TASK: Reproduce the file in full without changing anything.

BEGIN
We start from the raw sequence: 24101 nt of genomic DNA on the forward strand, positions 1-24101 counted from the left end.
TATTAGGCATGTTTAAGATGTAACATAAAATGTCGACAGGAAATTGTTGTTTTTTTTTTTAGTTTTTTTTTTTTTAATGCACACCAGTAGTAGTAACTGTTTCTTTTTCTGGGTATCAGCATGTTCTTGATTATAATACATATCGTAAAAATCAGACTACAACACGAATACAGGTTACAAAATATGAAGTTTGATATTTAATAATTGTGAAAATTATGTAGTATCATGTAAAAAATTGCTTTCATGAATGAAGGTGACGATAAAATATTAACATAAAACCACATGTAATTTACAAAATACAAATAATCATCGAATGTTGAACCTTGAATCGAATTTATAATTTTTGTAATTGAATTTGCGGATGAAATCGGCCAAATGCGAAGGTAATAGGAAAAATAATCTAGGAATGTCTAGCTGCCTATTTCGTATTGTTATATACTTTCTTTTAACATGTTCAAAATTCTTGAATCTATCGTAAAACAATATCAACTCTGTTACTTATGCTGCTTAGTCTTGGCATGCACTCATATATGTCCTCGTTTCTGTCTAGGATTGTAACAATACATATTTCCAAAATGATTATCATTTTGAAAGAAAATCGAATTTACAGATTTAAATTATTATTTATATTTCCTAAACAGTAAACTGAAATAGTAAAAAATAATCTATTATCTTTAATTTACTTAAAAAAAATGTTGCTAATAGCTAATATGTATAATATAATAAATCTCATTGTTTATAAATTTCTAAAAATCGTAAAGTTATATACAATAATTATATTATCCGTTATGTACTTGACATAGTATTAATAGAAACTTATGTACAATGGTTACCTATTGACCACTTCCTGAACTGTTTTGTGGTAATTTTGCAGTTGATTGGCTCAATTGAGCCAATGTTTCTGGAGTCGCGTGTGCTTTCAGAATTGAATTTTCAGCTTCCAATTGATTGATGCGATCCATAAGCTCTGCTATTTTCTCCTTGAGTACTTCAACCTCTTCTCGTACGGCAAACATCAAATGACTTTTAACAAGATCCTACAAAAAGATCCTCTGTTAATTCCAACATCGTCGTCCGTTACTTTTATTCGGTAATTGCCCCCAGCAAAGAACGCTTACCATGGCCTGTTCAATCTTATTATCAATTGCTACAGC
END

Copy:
We start from the raw sequence: 24101 nt of genomic DNA on the forward strand, positions 1-24101 counted from the left end.
TATTAGGCATGTTTAAGATGTAACATAAAATGTCGACAGGAAATTGTTGTTTTTTTTTTTAGTTTTTTTTTTTTTAATGCACACCAGTAGTAGTAACTGTTTCTTTTTCTGGGTATCAGCATGTTCTTGATTATAATACATATCGTAAAAATCAGACTACAACACGAATACAGGTTACAAAATATGAAGTTTGATATTTAATAATTGTGAAAATTATGTAGTATCATGTAAAAAATTGCTTTCATGAATGAAGGTGACGATAAAATATTAACATAAAACCACATGTAATTTACAAAATACAAATAATCATCGAATGTTGAACCTTGAATCGAATTTATAATTTTTGTAATTGAATTTGCGGATGAAATCGGCCAAATGCGAAGGTAATAGGAAAAATAATCTAGGAATGTCTAGCTGCCTATTTCGTATTGTTATATACTTTCTTTTAACATGTTCAAAATTCTTGAATCTATCGTAAAACAATATCAACTCTGTTACTTATGCTGCTTAGTCTTGGCATGCACTCATATATGTCCTCGTTTCTGTCTAGGATTGTAACAATACATATTTCCAAAATGATTATCATTTTGAAAGAAAATCGAATTTACAGATTTAAATTATTATTTATATTTCCTAAACAGTAAACTGAAATAGTAAAAAATAATCTATTATCTTTAATTTACTTAAAAAAAATGTTGCTAATAGCTAATATGTATAATATAATAAATCTCATTGTTTATAAATTTCTAAAAATCGTAAAGTTATATACAATAATTATATTATCCGTTATGTACTTGACATAGTATTAATAGAAACTTATGTACAATGGTTACCTATTGACCACTTCCTGAACTGTTTTGTGGTAATTTTGCAGTTGATTGGCTCAATTGAGCCAATGTTTCTGGAGTCGCGTGTGCTTTCAGAATTGAATTTTCAGCTTCCAATTGATTGATGCGATCCATAAGCTCTGCTATTTTCTCCTTGAGTACTTCAACCTCTTCTCGTACGGCAAACATCAAATGACTTTTAACAAGATCCTACAAAAAGATCCTCTGTTAATTCCAACATCGTCGTCCGTTACTTTTATTCGGTAATTGCCCCCAGCAAAGAACGCTTACCATGGCCTGTTCAATCTTATTATCAATTGCTACAGC